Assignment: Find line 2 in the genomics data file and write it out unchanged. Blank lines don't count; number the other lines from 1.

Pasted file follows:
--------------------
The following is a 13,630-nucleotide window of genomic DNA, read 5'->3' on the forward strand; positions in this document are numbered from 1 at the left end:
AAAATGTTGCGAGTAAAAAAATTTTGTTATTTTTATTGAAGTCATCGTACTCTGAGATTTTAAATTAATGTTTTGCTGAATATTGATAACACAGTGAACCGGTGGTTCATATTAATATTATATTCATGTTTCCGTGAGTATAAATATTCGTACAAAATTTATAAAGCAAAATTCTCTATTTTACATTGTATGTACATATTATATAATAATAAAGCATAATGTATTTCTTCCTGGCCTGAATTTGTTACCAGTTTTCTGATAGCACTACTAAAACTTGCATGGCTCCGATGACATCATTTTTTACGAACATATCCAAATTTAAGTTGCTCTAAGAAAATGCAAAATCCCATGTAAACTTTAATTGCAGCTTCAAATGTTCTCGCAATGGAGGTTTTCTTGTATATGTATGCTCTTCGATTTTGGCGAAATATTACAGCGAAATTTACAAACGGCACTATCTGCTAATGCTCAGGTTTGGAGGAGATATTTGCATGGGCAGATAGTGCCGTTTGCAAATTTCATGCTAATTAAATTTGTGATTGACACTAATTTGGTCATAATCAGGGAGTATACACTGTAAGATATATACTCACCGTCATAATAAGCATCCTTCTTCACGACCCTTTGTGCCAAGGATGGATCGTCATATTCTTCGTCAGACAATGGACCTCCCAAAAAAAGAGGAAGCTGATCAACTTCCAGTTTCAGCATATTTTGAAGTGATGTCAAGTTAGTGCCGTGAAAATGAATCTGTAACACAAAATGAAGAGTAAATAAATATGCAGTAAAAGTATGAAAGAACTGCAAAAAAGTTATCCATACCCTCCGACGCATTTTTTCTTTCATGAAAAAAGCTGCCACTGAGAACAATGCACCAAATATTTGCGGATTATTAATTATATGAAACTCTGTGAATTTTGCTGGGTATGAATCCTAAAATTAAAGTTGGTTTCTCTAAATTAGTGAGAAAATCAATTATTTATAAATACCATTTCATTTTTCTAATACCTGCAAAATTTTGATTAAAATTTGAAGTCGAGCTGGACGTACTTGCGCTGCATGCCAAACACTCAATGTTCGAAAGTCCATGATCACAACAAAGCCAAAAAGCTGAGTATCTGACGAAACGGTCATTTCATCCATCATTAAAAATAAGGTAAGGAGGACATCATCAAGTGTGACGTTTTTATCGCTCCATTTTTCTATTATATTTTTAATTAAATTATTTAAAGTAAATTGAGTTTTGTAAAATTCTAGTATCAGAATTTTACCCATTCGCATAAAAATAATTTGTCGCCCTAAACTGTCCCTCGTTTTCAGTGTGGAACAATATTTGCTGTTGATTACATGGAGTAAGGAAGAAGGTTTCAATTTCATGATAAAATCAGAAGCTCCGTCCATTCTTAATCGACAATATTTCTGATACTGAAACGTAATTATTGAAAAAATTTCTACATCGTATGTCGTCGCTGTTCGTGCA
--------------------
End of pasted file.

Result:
AAAATGTTGCGAGTAAAAAAATTTTGTTATTTTTATTGAAGTCATCGTACTCTGAGATTTTAAATTAATGTTTTGCTGAATATTGATAACACAGTGAACCGGTGGTTCATATTAATATTATATTCATGTTTCCGTGAGTATAAATATTCGTACAAAATTTATAAAGCAAAATTCTCTATTTTACATTGTATGTACATATTATATAATAATAAAGCATAATGTATTTCTTCCTGGCCTGAATTTGTTACCAGTTTTCTGATAGCACTACTAAAACTTGCATGGCTCCGATGACATCATTTTTTACGAACATATCCAAATTTAAGTTGCTCTAAGAAAATGCAAAATCCCATGTAAACTTTAATTGCAGCTTCAAATGTTCTCGCAATGGAGGTTTTCTTGTATATGTATGCTCTTCGATTTTGGCGAAATATTACAGCGAAATTTACAAACGGCACTATCTGCTAATGCTCAGGTTTGGAGGAGATATTTGCATGGGCAGATAGTGCCGTTTGCAAATTTCATGCTAATTAAATTTGTGATTGACACTAATTTGGTCATAATCAGGGAGTATACACTGTAAGATATATACTCACCGTCATAATAAGCATCCTTCTTCACGACCCTTTGTGCCAAGGATGGATCGTCATATTCTTCGTCAGACAATGGACCTCCCAAAAAAAGAGGAAGCTGATCAACTTCCAGTTTCAGCATATTTTGAAGTGATGTCAAGTTAGTGCCGTGAAAATGAATCTGTAACACAAAATGAAGAGTAAATAAATATGCAGTAAAAGTATGAAAGAACTGCAAAAAAGTTATCCATACCCTCCGACGCATTTTTTCTTTCATGAAAAAAGCTGCCACTGAGAACAATGCACCAAATATTTGCGGATTATTAATTATATGAAACTCTGTGAATTTTGCTGGGTATGAATCCTAAAATTAAAGTTGGTTTCTCTAAATTAGTGAGAAAATCAATTATTTATAAATACCATTTCATTTTTCTAATACCTGCAAAATTTTGATTAAAATTTGAAGTCGAGCTGGACGTACTTGCGCTGCATGCCAAACACTCAATGTTCGAAAGTCCATGATCACAACAAAGCCAAAAAGCTGAGTATCTGACGAAACGGTCATTTCATCCATCATTAAAAATAAGGTAAGGAGGACATCATCAAGTGTGACGTTTTTATCGCTCCATTTTTCTATTATATTTTTAATTAAATTATTTAAAGTAAATTGAGTTTTGTAAAATTCTAGTATCAGAATTTTACCCATTCGCATAAAAATAATTTGTCGCCCTAAACTGTCCCTCGTTTTCAGTGTGGAACAATATTTGCTGTTGATTACATGGAGTAAGGAAGAAGGTTTCAATTTCATGATAAAATCAGAAGCTCCGTCCATTCTTAATCGACAATATTTCTGATACTGAAACGTAATTATTGAAAAAATTTCTACATCGTATGTCGTCGCTGTTCGTGCA